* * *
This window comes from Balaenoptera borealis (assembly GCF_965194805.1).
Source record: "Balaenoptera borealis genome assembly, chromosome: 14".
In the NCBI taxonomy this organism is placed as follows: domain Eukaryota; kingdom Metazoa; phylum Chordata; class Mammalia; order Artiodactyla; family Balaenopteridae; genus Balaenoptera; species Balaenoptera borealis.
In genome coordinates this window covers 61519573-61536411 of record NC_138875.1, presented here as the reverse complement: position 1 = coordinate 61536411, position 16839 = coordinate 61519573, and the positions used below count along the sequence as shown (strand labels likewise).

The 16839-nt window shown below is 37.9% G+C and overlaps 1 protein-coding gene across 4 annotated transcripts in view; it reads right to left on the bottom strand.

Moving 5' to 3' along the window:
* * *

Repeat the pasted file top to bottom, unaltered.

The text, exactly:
This window comes from Balaenoptera borealis (assembly GCF_965194805.1).
Source record: "Balaenoptera borealis genome assembly, chromosome: 14".
In the NCBI taxonomy this organism is placed as follows: domain Eukaryota; kingdom Metazoa; phylum Chordata; class Mammalia; order Artiodactyla; family Balaenopteridae; genus Balaenoptera; species Balaenoptera borealis.
In genome coordinates this window covers 61519573-61536411 of record NC_138875.1, presented here as the reverse complement: position 1 = coordinate 61536411, position 16839 = coordinate 61519573, and the positions used below count along the sequence as shown (strand labels likewise).

The 16839-nt window shown below is 37.9% G+C and overlaps 1 protein-coding gene across 4 annotated transcripts in view; it reads right to left on the bottom strand.

Moving 5' to 3' along the window: